His contribution to the anthology was the original story "The Mother Who Turned to Dust," based on some of the old tales he heard from his mother and grandmother as he grew up in the country then known as Southern Rhodesia and now known as Zimbabwe. It begins, "Once upon a time, the sun had a daughter," and goes on to talk about the relationship between mothers and their children and the need to nurture the earth.

The stories are meant to be improvised and embellished, reflecting the point in history when they are told and the consciousness of the storyteller, said Kwame Anthony Appiah, a professor of philosophy at Princeton who teaches at its University Center for Human Values. Mr. Appiah, who grew up in Ghana, is the editor with Mr. Gates of the Africana encyclopedia.

"I like to think of the written version as another performance," he said. "I don't know if the oral tradition is dying — the stories are still being told — but it's changing. Many people of my generation and younger probably don't have the great stock of stories in their head that my father did." He marks this schism as generally between people born before and after 1960, when many African countries became independent.

Now, as cultures mingle more, Mr. Appiah predicted that African folk tales will find audiences beyond their native home. He said it was notable that Mr. Mandela chose tales from across the continent, not just from South Africa, inviting many levels of cultural exchange.

The book has sold about 5,000 copies in South Africa, a lot for a children's book, said Louise Steyn, the children's book editor at Tafelberg, which published it there. Robert Weil, the executive editor at Norton, would not say how many copies had been printed or sold in the United States, but he said the book was doing very well.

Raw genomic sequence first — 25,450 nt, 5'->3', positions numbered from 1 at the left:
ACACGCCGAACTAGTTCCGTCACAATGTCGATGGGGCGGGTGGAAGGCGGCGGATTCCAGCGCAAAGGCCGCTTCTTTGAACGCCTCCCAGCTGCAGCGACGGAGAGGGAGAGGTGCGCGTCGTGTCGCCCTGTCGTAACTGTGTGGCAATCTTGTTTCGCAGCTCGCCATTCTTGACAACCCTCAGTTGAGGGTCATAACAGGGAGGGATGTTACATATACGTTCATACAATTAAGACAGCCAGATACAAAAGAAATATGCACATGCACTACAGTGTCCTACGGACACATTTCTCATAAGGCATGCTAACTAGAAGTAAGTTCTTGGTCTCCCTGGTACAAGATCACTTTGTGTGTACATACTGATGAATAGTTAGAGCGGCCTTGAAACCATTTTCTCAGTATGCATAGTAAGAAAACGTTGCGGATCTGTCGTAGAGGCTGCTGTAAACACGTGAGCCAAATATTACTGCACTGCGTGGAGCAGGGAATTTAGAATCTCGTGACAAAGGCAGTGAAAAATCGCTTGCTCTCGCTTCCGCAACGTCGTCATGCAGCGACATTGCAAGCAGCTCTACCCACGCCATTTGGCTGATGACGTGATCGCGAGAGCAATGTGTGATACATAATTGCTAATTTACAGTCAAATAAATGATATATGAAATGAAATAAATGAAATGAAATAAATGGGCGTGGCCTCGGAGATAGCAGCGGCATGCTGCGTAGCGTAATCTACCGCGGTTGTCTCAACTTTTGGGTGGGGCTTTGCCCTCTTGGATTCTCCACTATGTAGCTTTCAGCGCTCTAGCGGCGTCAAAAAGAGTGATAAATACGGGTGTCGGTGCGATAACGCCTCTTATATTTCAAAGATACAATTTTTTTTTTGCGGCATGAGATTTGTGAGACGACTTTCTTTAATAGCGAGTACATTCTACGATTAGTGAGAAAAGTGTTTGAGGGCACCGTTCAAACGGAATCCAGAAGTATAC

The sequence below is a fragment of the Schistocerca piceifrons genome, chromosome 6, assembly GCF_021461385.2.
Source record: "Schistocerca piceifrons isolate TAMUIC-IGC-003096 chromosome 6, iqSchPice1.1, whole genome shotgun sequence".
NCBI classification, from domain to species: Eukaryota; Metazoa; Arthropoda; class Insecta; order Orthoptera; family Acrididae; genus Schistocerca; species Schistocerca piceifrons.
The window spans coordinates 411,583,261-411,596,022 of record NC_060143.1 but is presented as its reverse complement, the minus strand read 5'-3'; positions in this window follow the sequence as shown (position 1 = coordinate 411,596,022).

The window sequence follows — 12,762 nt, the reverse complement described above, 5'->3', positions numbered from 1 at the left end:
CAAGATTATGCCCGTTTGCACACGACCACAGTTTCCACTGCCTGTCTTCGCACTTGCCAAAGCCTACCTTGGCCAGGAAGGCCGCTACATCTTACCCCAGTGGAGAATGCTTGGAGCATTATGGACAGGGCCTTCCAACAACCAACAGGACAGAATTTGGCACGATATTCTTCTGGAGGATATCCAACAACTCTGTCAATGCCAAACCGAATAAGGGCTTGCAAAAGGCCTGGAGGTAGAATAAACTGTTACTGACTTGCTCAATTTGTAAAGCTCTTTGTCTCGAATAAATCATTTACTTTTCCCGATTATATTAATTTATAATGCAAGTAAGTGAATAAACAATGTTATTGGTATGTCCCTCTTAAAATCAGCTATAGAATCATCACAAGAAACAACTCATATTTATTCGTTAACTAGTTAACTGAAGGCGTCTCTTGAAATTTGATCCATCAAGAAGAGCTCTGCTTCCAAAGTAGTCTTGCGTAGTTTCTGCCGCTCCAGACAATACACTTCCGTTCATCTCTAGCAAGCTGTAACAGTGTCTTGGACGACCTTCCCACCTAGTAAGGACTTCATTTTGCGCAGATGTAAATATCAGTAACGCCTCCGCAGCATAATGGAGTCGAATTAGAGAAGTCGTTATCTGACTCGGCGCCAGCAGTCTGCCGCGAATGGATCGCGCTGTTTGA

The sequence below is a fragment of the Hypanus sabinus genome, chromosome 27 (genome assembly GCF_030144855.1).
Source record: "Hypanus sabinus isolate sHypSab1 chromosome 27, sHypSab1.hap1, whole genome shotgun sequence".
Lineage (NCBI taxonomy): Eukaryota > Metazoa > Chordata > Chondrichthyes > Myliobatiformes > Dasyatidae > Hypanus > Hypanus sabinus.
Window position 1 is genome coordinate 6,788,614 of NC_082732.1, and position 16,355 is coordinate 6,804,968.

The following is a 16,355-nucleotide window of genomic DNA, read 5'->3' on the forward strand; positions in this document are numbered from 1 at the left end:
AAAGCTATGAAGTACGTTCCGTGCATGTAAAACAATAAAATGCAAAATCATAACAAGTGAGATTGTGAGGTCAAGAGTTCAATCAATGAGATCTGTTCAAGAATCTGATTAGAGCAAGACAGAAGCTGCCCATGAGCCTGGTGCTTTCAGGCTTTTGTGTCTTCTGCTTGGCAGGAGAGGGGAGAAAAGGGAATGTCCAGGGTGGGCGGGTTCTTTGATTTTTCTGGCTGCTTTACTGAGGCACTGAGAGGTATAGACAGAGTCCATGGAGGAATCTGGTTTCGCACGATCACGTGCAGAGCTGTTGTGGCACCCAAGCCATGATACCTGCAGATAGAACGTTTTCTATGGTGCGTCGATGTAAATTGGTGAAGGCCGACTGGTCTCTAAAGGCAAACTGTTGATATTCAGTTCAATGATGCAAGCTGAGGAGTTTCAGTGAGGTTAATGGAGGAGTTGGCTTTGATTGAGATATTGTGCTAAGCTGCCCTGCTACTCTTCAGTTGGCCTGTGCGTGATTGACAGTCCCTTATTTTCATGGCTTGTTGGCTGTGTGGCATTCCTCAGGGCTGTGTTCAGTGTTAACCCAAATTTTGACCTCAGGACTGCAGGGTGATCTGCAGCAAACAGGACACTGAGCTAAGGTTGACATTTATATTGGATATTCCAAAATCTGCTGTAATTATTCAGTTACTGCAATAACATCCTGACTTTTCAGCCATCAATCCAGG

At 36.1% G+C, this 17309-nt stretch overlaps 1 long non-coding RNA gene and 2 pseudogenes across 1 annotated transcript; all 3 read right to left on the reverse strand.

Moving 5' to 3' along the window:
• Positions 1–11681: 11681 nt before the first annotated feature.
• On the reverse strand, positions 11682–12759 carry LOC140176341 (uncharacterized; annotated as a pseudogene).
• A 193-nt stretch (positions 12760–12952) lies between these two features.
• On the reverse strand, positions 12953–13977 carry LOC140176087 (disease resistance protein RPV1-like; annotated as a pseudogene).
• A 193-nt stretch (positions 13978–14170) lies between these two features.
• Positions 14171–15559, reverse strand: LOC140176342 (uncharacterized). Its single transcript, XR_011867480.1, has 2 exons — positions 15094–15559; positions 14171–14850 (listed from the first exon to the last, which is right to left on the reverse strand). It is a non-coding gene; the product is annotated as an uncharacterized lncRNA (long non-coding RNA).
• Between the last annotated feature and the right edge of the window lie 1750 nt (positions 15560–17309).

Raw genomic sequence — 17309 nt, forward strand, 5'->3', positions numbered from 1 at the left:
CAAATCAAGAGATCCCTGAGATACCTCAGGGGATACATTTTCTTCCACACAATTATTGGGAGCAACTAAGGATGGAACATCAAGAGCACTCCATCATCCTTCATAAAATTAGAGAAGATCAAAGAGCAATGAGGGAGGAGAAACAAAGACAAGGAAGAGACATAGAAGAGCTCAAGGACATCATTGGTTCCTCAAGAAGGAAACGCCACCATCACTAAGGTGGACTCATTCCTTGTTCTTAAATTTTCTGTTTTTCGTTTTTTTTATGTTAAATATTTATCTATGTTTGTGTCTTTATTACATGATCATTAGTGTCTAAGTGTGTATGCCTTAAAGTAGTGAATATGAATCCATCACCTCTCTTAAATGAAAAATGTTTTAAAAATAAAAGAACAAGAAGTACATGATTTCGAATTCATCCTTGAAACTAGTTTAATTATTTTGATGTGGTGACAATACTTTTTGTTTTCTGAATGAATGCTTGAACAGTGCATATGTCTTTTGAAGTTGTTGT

Since apartheid, South Africa has been encouraging literacy and promoting African culture, said Elinor Sisulu, a children's book author and the daughter-in-law of Walter Sisulu, who died in May and who had joined Mr. Mandela as a leader in the fight against white minority rule.

"When I was growing up, the imaginary world was the world of the Europeans," Ms. Sisulu said. "Our population is mainly rural. They hear traditional African stories, but the stories they read are mostly European or American."

Twenty years ago, when the Africanist Roger D. Abrahams compiled the anthology "African Folktales: Traditional Stories of the Black World" (Pantheon), a question was how folk tales would evolve into new forms like music and novels. In a review in The New York Times, Jason Berry said that such folk tale anthologies have "a modest market among scholars who follow each new finding in their field" and that the trick was to find a broader audience.

Now that the market seems to be expanding and folk tales are becoming part of American culture, some have reframed that question to ask if the folk tales need to evolve at all.

"In the next few years I am certain we'll see an explosion in oral tradition fused with modern tales," said the South African novelist Achmat Dangor, who helped Mr. Mandela select stories for the anthology. The author of the well-received novel "Kafka's Curse," Mr. Dangor is also the former chief executive of the Nelson Mandela Children's Fund, which receives some royalties from the sale of "Folktales."

"If you consider where Latin American literature is, it also had its source in the oral tradition, in that magic realism," Mr. Dangor said. "I'm very optimistic that we'll find a continuum between the oral tradition and the conventional written form."

Copyright 2003 The New York Times Company